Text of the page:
Should You Copy Ancestry Trees to Your Tree?
Over the past year I have been focusing on working through my collection of family history records, reviewing documents for facts I missed and adding missing citations. It is a big job even though I only have about 400 people in my tree. 400 people I am confident that I am related to in some way. 400 people with lots of sources for each one. What has made the review easier is that when I started my tree I decided to avoid copying persons from other “ancestry” trees without first verifying the details about any persons I added to make sure they belonged in my tree.
Why I Don’t Copy Ancestry Trees to My Tree
This was partly out of intellectual snobbery when I (arrogantly) decided I would be good at this family history detective stuff and there would be others that would not be as good as me so copying others research would ultimately lead to errors in my tree, BIG errors.
Secondly I am a little obsessed with how you should do things. I’m a “Process Princess”. My way is the best way! So when I do something it’s my process that is the best! Each piece of my research goes through the “process”. Mind you sometimes I make it too complicated so I will adapt and amend the process. I do to consider others views and ideas and add any “real” improvements to the process.
Incidentally I made this rule to not copy Ancestry Trees before I read about problems others have had when they added branches without verification or I learnt the necessity to fully verify data with 2 different sources, at a minimum, before adding to your tree. It is one of the best decisions I made.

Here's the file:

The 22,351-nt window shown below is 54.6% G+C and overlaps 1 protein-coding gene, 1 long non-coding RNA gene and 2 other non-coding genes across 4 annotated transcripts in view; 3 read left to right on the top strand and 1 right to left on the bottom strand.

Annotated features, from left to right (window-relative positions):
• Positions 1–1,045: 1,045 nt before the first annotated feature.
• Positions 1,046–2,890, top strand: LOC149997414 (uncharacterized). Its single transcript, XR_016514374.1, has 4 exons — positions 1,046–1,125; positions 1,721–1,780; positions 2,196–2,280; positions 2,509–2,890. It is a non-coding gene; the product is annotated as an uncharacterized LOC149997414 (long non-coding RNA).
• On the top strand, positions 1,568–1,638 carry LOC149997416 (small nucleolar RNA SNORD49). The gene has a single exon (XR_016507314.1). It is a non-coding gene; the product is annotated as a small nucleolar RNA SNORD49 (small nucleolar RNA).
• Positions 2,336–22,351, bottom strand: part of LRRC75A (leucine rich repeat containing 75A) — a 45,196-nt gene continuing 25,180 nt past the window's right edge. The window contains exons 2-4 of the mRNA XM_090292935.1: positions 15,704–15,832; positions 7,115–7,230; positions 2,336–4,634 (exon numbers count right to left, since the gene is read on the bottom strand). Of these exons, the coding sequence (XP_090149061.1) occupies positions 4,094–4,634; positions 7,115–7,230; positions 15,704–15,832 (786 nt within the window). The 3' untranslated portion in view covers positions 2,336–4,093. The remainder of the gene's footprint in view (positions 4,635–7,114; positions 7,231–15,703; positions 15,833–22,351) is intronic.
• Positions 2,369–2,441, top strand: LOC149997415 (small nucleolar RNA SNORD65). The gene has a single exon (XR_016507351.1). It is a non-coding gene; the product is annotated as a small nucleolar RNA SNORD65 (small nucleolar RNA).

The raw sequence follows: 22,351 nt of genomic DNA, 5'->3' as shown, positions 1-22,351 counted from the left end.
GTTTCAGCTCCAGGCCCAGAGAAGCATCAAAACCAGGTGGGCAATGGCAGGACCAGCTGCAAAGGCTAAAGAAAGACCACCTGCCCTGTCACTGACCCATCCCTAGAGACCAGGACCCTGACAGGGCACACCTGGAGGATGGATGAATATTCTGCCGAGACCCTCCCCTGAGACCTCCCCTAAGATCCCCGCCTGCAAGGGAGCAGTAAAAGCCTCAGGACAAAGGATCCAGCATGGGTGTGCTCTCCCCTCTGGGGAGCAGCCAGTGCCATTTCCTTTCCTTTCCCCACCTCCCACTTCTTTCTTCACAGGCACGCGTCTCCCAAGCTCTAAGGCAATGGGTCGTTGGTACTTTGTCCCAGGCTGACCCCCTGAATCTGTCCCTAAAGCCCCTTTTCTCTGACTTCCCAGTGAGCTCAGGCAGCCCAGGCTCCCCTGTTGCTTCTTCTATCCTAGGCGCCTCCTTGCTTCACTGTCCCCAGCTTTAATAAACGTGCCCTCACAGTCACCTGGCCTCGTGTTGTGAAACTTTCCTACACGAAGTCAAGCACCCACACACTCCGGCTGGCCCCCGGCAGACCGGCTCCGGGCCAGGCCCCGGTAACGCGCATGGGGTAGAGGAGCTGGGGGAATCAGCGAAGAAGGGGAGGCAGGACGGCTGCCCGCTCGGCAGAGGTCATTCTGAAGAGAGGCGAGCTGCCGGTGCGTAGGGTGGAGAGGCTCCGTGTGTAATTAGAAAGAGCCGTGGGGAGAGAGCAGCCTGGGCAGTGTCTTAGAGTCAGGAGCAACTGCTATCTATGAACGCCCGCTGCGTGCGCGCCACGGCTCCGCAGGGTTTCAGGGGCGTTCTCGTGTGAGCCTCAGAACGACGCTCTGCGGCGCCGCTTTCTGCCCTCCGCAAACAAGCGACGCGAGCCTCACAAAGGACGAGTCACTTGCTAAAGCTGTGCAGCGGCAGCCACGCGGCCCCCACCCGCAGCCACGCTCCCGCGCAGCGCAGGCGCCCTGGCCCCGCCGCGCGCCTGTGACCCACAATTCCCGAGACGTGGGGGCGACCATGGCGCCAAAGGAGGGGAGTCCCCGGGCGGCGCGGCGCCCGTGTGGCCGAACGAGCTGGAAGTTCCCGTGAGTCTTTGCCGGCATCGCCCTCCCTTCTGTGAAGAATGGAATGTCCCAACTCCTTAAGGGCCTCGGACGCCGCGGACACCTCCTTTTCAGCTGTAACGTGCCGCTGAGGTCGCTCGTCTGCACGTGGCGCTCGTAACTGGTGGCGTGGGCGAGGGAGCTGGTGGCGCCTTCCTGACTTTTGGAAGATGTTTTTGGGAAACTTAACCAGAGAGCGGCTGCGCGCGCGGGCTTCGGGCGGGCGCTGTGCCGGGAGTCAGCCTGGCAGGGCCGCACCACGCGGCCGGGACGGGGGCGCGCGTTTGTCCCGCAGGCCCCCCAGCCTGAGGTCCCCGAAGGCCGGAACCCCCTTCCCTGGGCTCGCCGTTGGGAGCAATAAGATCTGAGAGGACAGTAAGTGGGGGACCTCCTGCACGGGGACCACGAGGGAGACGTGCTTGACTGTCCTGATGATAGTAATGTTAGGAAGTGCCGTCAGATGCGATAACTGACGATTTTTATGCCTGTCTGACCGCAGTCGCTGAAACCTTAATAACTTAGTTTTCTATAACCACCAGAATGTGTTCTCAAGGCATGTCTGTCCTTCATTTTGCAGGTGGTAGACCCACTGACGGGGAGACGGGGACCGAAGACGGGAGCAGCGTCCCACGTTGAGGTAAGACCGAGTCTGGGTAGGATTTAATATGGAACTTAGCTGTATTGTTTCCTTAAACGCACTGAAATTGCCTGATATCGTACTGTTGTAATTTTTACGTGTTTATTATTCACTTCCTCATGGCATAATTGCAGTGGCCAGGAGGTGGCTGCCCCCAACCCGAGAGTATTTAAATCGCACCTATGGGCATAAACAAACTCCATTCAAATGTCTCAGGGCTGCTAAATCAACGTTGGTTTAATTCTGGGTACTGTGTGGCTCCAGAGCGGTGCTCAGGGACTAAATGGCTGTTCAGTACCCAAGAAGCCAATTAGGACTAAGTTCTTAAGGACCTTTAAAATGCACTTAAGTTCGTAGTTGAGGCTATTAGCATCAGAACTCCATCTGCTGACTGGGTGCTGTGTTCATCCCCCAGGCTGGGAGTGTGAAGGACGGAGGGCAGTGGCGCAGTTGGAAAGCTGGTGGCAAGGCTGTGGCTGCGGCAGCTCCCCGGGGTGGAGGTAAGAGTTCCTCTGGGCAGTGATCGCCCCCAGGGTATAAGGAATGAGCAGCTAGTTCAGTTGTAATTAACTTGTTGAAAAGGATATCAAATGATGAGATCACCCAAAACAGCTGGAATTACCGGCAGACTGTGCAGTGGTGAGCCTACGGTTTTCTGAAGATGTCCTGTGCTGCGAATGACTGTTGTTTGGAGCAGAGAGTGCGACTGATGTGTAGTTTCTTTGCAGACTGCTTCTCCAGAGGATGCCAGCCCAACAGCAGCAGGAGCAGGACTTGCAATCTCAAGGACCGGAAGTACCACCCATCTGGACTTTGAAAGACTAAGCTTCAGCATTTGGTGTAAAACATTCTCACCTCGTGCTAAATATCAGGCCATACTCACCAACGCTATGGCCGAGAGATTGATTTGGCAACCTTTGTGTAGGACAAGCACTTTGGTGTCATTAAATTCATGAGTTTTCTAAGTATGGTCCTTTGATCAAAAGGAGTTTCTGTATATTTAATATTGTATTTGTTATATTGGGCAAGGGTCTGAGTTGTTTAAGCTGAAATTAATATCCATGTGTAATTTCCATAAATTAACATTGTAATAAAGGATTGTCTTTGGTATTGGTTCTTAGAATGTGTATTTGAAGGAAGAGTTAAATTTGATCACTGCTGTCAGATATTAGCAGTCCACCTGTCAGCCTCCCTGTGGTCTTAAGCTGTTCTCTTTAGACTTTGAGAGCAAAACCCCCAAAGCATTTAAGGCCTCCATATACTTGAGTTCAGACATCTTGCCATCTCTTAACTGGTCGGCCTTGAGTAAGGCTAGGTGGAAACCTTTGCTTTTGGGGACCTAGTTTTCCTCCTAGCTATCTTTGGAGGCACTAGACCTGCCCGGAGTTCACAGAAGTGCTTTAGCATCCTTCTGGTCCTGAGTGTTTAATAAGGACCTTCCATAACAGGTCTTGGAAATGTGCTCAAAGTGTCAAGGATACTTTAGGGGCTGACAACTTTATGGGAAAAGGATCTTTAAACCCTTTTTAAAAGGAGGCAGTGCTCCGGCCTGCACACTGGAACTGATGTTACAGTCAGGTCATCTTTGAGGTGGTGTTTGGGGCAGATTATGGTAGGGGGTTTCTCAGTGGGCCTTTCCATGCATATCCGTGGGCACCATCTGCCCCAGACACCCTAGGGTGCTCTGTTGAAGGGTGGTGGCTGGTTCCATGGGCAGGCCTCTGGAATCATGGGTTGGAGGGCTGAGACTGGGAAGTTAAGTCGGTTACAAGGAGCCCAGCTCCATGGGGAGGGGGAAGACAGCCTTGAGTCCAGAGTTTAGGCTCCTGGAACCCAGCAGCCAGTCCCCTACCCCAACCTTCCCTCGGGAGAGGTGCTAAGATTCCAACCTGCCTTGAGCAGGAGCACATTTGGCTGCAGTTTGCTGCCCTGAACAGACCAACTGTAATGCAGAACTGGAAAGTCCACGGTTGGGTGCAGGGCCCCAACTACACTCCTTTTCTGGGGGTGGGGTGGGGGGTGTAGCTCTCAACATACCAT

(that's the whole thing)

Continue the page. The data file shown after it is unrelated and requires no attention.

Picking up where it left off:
What does this mean when researching?
First you use a research plan so that you focus on areas you want to research and do not get sidetracked. This helps avoid even getting lost down another path. It saves time and ensures your research delivers results.
Next I use a research log. I am only just getting the hang of being fully committed to this aspect of research so still wander off sometimes down another path. I am learning that sticking to the log that is developed via the plan, is best.
What happens when you find something you do not wish to follow up now?
It means you do need a good process not to misplace pieces you find or links to possible data you might want later. However you need to handle them in a quick and easy way so you get back to your planned research. I use Evernote to save information such as the links, little notes to myself about my thoughts, the image file name if there was one to save, any repository or source information. Things like a screen dump instead of typing up details is a way to save time. You need to include enough detail to be able to find it in the future.
I do have a sources that I might not be 100% confident are about my ancestor however with the weight of evidence they look a good fit. If I do choose to add them to the tree I write a note to myself, attached to the person, detailing my concerns so that next time I use that piece of information or person I easily remember the limitation of that source of information.
Because of this I have children with one parent, missing siblings, missing children, missing spouses and more but until I find sufficient evidence they will continue to have missing family members.
Do you add Ancestry Trees without verifying first? Leave a comment with your thoughts.